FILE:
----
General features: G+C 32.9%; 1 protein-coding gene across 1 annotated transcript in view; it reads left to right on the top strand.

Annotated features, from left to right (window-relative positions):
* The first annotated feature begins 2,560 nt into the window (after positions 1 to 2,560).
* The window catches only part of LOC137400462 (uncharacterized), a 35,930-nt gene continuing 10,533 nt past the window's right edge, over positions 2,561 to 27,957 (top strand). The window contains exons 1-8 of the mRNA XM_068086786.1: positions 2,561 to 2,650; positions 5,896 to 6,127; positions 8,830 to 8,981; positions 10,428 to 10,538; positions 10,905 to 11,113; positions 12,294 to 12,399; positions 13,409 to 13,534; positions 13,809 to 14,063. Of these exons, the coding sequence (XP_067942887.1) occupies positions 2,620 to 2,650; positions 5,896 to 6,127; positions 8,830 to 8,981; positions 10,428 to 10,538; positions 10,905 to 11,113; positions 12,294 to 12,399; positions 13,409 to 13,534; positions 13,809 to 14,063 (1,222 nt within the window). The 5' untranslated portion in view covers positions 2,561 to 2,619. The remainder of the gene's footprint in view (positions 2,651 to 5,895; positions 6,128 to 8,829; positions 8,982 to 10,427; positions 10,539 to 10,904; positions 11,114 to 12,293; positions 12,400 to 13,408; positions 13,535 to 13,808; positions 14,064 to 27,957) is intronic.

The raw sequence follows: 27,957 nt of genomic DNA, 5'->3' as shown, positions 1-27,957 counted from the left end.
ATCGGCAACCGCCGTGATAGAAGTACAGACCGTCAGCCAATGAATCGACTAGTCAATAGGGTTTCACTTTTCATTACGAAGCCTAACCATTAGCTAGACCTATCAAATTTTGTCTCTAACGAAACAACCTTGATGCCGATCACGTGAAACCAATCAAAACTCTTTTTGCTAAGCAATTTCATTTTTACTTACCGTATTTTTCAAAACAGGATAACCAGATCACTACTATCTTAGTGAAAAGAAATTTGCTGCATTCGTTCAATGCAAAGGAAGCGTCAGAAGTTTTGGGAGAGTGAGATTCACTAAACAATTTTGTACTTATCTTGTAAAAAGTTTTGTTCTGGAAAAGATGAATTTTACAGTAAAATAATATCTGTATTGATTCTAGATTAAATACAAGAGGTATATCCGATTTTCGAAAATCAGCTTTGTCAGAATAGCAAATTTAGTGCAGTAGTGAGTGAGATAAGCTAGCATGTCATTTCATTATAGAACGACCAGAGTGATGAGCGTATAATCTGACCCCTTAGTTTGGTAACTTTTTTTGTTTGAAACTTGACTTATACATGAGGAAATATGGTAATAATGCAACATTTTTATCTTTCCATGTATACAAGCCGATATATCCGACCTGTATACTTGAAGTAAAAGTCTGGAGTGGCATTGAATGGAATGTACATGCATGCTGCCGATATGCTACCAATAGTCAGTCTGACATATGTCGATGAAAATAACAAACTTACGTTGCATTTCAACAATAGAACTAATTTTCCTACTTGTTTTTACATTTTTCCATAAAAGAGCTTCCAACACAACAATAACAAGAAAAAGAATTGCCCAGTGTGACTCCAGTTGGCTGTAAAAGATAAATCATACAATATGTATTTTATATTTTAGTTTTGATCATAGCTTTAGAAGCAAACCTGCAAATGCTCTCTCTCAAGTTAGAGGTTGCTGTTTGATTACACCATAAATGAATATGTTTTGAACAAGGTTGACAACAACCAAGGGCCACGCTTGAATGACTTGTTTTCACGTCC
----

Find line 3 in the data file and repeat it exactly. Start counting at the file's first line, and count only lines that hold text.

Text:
* The first annotated feature begins 2,560 nt into the window (after positions 1 to 2,560).